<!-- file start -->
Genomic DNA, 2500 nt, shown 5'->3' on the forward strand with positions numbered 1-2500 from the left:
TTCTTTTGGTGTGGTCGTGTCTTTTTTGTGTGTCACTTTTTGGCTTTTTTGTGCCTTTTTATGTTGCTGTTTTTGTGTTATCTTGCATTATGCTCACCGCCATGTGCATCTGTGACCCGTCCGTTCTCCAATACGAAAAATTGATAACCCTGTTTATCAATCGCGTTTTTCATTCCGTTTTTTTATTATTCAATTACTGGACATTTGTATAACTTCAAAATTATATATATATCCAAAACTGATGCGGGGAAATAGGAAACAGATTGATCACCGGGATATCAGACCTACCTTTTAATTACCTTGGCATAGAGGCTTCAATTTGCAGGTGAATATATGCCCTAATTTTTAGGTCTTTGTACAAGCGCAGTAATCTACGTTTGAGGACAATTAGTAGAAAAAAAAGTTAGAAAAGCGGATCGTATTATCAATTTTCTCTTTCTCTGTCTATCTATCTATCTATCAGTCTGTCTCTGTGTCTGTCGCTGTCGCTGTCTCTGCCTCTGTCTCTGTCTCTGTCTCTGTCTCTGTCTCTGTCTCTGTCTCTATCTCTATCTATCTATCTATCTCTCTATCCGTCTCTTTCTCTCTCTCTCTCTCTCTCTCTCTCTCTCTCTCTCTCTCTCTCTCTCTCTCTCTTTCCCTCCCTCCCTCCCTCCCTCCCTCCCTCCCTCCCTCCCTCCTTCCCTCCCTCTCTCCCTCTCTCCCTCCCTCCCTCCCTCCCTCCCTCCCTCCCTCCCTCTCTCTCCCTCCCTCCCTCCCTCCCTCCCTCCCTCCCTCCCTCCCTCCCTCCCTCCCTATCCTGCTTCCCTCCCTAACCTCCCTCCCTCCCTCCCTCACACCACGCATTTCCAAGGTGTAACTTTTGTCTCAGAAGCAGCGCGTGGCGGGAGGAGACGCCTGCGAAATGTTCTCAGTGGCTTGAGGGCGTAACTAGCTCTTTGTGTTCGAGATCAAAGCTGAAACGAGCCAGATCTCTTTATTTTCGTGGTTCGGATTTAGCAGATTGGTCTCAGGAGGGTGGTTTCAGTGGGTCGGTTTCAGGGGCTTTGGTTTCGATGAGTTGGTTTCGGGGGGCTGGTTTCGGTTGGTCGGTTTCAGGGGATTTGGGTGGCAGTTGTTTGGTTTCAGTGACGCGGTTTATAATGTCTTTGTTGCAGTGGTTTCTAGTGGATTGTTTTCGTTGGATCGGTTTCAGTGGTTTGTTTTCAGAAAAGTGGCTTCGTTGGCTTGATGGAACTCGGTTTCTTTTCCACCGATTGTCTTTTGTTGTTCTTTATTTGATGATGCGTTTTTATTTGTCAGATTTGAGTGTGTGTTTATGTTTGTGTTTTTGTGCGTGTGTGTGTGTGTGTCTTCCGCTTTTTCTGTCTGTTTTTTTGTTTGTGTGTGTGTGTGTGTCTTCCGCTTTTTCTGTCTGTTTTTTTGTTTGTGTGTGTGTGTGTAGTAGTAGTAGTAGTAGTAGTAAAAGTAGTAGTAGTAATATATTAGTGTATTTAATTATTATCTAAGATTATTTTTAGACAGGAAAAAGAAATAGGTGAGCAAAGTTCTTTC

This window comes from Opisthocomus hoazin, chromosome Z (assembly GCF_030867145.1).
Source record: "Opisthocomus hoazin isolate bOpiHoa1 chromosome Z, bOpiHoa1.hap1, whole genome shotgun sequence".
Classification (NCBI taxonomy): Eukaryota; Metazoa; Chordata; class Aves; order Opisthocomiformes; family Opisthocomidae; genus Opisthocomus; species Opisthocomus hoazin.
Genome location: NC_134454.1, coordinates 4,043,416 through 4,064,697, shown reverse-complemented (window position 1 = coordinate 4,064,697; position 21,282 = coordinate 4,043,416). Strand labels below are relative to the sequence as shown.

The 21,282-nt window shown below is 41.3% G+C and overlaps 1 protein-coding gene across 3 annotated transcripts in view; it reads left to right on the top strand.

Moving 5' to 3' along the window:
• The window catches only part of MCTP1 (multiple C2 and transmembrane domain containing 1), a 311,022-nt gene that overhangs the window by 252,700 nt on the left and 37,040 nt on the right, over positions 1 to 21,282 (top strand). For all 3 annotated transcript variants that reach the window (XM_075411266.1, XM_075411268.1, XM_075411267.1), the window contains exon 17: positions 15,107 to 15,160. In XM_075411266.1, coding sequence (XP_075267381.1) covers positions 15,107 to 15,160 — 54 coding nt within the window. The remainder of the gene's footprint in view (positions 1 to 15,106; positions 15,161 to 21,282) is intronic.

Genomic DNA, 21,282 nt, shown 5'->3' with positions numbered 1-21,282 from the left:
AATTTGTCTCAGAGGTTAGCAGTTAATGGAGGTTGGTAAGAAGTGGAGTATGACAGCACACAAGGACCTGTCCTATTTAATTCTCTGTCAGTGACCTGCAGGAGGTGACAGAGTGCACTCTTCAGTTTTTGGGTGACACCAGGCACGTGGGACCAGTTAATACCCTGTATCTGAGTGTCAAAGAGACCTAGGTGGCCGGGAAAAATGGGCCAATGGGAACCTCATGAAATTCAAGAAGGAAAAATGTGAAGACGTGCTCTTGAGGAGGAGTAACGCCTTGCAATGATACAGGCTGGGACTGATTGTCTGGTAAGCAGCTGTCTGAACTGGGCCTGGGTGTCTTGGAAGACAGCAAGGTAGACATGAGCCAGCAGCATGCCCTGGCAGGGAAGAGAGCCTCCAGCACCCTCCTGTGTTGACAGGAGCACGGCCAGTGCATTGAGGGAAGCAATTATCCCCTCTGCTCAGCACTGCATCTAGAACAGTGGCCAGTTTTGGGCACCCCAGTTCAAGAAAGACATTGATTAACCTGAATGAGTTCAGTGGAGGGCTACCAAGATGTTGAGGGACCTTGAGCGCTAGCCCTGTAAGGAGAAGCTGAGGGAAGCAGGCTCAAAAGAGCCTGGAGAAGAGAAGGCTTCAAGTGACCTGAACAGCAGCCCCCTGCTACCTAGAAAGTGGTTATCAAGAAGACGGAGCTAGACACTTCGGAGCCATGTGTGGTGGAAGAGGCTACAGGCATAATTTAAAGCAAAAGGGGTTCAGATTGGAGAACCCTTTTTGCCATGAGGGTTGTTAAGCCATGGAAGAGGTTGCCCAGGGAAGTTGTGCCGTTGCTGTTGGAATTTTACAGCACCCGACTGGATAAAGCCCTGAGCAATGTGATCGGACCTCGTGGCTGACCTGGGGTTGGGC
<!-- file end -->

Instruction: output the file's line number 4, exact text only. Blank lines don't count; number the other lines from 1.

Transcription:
Source record: "Opisthocomus hoazin isolate bOpiHoa1 chromosome Z, bOpiHoa1.hap1, whole genome shotgun sequence".